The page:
Angel of Victory

The two pictures seem familiar? Well it should be, at least to those who have some familiarity to British Architecture. The two pictures are of the Angel of Victory, also known as the Winged Victory, proudly decorating the Victorial Memorials, one in London, England, and the other in Kolkata, India. Being born in Kolkata, I was made aware of this mysterious angel from my early childhood, along with many mind-baffling myths about the same. Many contemporary writers often fantasized the angel flying off in night, may be to take a stroll in the gentle breeze of the Ganges. However, nobody seems to know wherefrom the sculpture came from, what was the inspiration behind it, and what made this lady so famous to the British that they adorn their famous architecture with her in forefront. Let’s take a dive with me into not-so-ancient history to figure out this mystery. A word of warning, I am not a historian, and all my knowledge are gathered from books, or internet surfing. So anyone who finds any anomaly in the facts please don’t hesitate to comment below, or conatct me.


The Nike of Samothrace

Before we go any further, let’s take a look at the famous Nike of Samothrace, or the Winged Victory of Samothrace, gracing the Daru Staircase of the Louvre Museum, Paris.










Looks Familiar? No? Well what if I tell you that the Angel of Victory was actually influenced by this sculptural beauty. Seems a little far fetched? Of course it would. After all, we hardly can draw comparison just because both ladies have wings. Fine, let’s take a look at the artists final impression of the Winged Victory of Samothrace, based on the remnants we got:

This predicted image was given by the famous Viennese sculptor, Prof. Zumbusch, who did this reconstruction at around 1860-1880. As we can see, the Winged Victory of Samothrace is holding the famous trumpet, which she is holding in the famous Angel of Victory sculpture.

Here is also another picture, that of a four drachma coin, used during 301-292 B.C. unearthed from the same Greek island of Samothrace from where the sculpture was unearthed.  This one also shows Nike, The Goddess of Victory in the Greek and then the Roman Civilization, where she came to be  known as Victory, or Victoria.


However, during 1950 further excavations lead to the discovery of a hand fragment, which suggested something different. The hand had ‘an open palm and two outstretched fingers, suggesting that she was not holding anything but just simply holding her hand up in a gesture of greeting. But by then the construction of both the Victorial Memorials were complete, which were built around 1910-1920. So it is absolutely feasible that they constructed the Angel of Victory based on the previous, mistaken prediction.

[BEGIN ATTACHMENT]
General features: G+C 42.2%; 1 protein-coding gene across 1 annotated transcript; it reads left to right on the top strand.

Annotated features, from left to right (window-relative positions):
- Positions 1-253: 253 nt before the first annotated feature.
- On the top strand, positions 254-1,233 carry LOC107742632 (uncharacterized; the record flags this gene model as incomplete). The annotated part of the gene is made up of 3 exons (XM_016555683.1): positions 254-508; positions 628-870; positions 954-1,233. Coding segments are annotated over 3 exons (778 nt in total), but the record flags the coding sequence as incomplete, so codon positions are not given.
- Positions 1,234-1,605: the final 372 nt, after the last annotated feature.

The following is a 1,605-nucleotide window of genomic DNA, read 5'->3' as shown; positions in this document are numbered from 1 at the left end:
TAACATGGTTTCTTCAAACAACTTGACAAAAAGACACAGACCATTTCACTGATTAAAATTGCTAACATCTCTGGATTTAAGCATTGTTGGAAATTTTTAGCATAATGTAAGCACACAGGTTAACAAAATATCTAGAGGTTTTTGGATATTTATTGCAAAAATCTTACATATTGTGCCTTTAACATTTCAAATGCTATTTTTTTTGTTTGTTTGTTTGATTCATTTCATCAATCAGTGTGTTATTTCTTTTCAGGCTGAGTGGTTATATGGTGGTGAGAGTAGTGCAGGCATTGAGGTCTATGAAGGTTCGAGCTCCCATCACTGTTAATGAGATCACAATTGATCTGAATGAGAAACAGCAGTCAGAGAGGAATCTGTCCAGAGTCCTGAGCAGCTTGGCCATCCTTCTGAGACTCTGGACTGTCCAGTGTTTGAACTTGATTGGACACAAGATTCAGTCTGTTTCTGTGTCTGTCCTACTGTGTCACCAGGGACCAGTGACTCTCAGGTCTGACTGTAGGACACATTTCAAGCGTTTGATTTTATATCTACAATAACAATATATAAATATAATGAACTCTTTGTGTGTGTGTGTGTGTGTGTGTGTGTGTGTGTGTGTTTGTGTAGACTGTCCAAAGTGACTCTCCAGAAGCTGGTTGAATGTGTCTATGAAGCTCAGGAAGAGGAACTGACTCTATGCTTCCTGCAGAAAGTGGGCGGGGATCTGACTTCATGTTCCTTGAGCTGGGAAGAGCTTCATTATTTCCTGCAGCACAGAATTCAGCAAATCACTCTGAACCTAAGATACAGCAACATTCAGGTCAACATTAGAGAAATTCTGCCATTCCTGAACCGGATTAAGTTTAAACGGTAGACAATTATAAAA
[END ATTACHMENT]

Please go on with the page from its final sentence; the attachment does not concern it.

Before being installed in Louvre, and also in between during the World War II, the angel viewed different resting places, including Chateau De Valencay, where it was kep in a crate during the World War II. Let’s view some of the pictures during the transition period of it’s discovery and installation.











Now the angel resides gloriously at the head of the Daru Staircase of Louvre, where millions of people from all over the world gather to commend her divine beauty. The final reconstruction of the Angel looks like the picture here, which was designed by Lehmann, in 1973.





Why the Nike of Samothrace?

Well all is well until now, but it doesn’t really explains why the British embraced the Greek Goddess as a sign of their imperialism. Is there a reason behind this? Well, this is where the content leaves the realm of solid verifiable facts, to the gray area of guesses and speculations.


One simple guess would be the British chose the Nike , or Victoria, out of respect towards their Queen Victoria  (Alexandrina Victoria; 24 May 1819 – 22 January 1901),  Queen of the United Kingdom of Great Britain and Ireland, and the Empress of India, to whom both the buildings were dedicated. Of course that might be indeed be the case, but was there further incentive for the British to choose this particular sculpture?




At this juncture, allow me to introduce, the famous Venus de Milo, also residing in Louvre. The Nike of Samothrace, and the Venus de Milo, became rivals from the inception of their discovery. While some hailed Venus de Milo as the best sculpture of the period, some undoubtedly placed that crown on the head of Victoria.





Hamiaux claims:

No statues produced anywhere throughout the Greek world during the Hellenistic period bear comparison with the Victory of Samothrace.

Salomon Reinach, a renown scholar and archaeologist, states

But not one among the fine female statues of this period presently known to us can stand comparison with the Venus even under the most casual scrutiny!

Now it is notable that the French took Venus de Milo as a resemblance of their own prowess in sculpture and architecture. So, it might be another reason why the British chose the Nike of Samothrace, the Perfect rival of Venus de Milo, to represent their imperialism.

However, we should also keep in mind, that the English-French relations started improving in the early 20th century, when the buildings were built. They started to embrace each other’s culture, during a period which famoulsy came to be known as “Entente Cordiale”. This fusion of culture might also have influenced the English to make the Nike of Samothrace their own.


Thus, the Nike of Samothrace, emerging from a stupor aftre maybe hundreds of years, have influenced the construction of a famous sculpture, in a period much after her time.

P.S. Please contact me if you find any anomaly or misinformation in the article. I apologize in advance for any  such mistakes, which I hope are non-existent.

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